We enjoyed our time in Halifax! There are lots of good restaurants, breweries, markets and random events going on in this student city.

I hope you found this Halifax City Guide for Cycle Tourists useful. Do you know of any cycle friendly places in Halifax that I missed? Let us know in the comment section below.

If you plan on cycling through Vancouver at any point during your cycle trip, then check out our Vancouver City Guide for Cycle Tourists to help you make the most of your visit.

Safe trails!

Cycling Nova Scotia: Hello Halifax!

nova scotia sign, Cycling Nova Scotia: Halifax

Kelly’s write up about cycling Nova Scotia during our 7000km cycle tour across Canada in the Autumn of 2016. Michael’s write up will be available soon.

The storm

Cycling Nova Scotia and the Cabot Trail in Cape Breton was going to be a challenge, and instead of feeling like strong cyclists we were feeling a bit worn down.

The ferry from PEI to Nova Scotia was great! I’m always excited to be on a ferry and this one was no different. Once we made it to Nova Scotia, we headed towards Pictou, made a quick stop at the supermarket, and then headed down the cycle path to look for a camp spot. Our plan was to set up camp before the rain hit. What was left of hurricane Matthew was passing through Nova Scotia. People had told us to be prepared for lots of rain.

We discovered an awesome spot next to the river, set up camp early and started to cook dinner. The rain started as soon as we jumped in then tent, and it didn’t stop.

At some point during the night, we woke to discover water was leaking through the bottom and sides of the tent. We moved our important things and tried to get back to sleep. Neither of us got much sleep that night. Michael had already been having issues sleeping as his mattress had ‘exploded.’ The foam had come away and bloated out, making it a very uncomfortable to sleep on. He ended up just deflating it and sleeping on it like that.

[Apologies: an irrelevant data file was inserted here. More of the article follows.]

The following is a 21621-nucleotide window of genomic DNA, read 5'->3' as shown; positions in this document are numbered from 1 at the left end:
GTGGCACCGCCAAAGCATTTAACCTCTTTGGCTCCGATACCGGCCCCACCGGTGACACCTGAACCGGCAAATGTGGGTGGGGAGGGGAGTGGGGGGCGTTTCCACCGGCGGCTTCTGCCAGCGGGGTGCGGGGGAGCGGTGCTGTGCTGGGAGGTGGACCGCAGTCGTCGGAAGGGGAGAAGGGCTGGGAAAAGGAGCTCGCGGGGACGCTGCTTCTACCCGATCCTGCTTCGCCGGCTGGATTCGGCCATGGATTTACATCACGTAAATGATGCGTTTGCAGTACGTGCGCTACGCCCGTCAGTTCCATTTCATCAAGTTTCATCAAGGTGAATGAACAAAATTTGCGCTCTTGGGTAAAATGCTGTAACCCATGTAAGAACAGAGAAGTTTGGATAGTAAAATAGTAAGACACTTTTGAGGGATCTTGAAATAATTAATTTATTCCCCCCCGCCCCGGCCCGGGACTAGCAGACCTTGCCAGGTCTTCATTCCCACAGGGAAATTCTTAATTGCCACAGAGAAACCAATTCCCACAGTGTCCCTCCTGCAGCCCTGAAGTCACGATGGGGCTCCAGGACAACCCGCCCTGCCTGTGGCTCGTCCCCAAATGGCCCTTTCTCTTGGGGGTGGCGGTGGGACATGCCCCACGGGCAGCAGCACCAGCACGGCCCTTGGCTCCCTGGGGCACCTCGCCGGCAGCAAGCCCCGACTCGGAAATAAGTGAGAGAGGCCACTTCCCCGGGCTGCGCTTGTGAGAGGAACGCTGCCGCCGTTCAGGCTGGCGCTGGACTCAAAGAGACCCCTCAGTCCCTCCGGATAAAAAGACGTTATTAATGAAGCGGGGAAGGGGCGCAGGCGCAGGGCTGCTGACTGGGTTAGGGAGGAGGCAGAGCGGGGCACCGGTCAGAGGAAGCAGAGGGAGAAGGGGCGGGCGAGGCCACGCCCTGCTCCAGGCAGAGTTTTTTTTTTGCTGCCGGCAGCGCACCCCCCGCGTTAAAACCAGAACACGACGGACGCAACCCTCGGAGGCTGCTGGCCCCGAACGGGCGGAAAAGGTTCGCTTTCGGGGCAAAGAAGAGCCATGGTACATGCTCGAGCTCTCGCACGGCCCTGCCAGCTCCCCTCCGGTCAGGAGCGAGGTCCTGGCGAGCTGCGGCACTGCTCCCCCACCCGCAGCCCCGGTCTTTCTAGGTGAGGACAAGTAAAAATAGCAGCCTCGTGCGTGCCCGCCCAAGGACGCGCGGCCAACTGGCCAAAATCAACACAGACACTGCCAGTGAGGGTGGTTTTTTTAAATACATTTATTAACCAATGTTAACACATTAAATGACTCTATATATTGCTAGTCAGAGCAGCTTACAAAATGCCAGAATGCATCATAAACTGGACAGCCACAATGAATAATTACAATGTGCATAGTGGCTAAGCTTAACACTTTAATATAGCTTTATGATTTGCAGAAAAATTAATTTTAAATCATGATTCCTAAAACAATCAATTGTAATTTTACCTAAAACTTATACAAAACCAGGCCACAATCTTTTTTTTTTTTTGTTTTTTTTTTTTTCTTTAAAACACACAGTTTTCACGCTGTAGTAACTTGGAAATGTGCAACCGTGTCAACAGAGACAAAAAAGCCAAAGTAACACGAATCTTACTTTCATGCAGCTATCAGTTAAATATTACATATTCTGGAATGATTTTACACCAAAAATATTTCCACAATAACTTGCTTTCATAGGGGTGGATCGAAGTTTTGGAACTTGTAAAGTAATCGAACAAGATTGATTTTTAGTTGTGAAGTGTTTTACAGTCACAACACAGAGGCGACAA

halifax
We made it to Halifax – eventually!

Thanksgiving Day

When morning came it was still raining and it didn’t look like it was going to stop anytime soon. We waited a little while to see whether the rain would ease off. It didn’t. Eventually, we made a run. Packed up our stuff and the tent quickly, and headed off into town to take shelter in the Tim Hortons. We arrived 10 minutes later looking like drowned rats. The locals even took pity on us. One lady mistaken Michael for a homeless person and offered to give him money for coffee.

When I checked the weather forecast the previous day, the rain was supposed to clear up in the afternoon. The rain however decided to stay, along with winds exceeding 160km per hour. There was no way we were cycling!

An hour later we were checked into a downtown B&B, warming up with some tea and a hot shower. We spent the rest of the day there, sheltering from the storm.